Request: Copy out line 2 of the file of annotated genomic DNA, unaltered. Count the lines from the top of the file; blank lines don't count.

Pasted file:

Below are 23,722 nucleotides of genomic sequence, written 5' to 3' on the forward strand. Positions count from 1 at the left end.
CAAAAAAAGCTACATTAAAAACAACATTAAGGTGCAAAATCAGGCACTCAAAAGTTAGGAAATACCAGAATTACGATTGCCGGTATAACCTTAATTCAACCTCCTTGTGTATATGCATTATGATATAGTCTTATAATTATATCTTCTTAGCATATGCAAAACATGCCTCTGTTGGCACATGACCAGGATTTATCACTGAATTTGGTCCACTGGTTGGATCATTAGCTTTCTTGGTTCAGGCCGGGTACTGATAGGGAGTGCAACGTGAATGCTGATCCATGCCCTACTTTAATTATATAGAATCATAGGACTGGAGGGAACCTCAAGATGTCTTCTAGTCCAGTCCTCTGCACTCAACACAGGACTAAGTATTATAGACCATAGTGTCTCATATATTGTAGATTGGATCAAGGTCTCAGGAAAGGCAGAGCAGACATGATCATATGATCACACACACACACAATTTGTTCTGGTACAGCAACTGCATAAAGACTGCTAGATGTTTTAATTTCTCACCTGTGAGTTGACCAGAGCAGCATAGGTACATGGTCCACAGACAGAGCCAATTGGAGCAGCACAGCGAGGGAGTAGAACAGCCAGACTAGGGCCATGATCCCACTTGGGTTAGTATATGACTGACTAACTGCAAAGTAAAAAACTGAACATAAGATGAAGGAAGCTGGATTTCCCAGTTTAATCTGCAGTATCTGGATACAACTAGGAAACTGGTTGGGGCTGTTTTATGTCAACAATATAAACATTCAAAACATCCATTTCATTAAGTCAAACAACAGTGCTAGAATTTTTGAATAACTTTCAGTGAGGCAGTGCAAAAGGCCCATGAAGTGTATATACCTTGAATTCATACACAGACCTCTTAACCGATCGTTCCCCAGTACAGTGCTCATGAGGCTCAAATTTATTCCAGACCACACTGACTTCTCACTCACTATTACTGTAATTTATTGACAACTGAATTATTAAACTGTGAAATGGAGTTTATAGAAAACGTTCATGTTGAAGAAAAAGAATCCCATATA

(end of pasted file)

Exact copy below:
CAAAAAAAGCTACATTAAAAACAACATTAAGGTGCAAAATCAGGCACTCAAAAGTTAGGAAATACCAGAATTACGATTGCCGGTATAACCTTAATTCAACCTCCTTGTGTATATGCATTATGATATAGTCTTATAATTATATCTTCTTAGCATATGCAAAACATGCCTCTGTTGGCACATGACCAGGATTTATCACTGAATTTGGTCCACTGGTTGGATCATTAGCTTTCTTGGTTCAGGCCGGGTACTGATAGGGAGTGCAACGTGAATGCTGATCCATGCCCTACTTTAATTATATAGAATCATAGGACTGGAGGGAACCTCAAGATGTCTTCTAGTCCAGTCCTCTGCACTCAACACAGGACTAAGTATTATAGACCATAGTGTCTCATATATTGTAGATTGGATCAAGGTCTCAGGAAAGGCAGAGCAGACATGATCATATGATCACACACACACACAATTTGTTCTGGTACAGCAACTGCATAAAGACTGCTAGATGTTTTAATTTCTCACCTGTGAGTTGACCAGAGCAGCATAGGTACATGGTCCACAGACAGAGCCAATTGGAGCAGCACAGCGAGGGAGTAGAACAGCCAGACTAGGGCCATGATCCCACTTGGGTTAGTATATGACTGACTAACTGCAAAGTAAAAAACTGAACATAAGATGAAGGAAGCTGGATTTCCCAGTTTAATCTGCAGTATCTGGATACAACTAGGAAACTGGTTGGGGCTGTTTTATGTCAACAATATAAACATTCAAAACATCCATTTCATTAAGTCAAACAACAGTGCTAGAATTTTTGAATAACTTTCAGTGAGGCAGTGCAAAAGGCCCATGAAGTGTATATACCTTGAATTCATACACAGACCTCTTAACCGATCGTTCCCCAGTACAGTGCTCATGAGGCTCAAATTTATTCCAGACCACACTGACTTCTCACTCACTATTACTGTAATTTATTGACAACTGAATTATTAAACTGTGAAATGGAGTTTATAGAAAACGTTCATGTTGAAGAAAAAGAATCCCATATA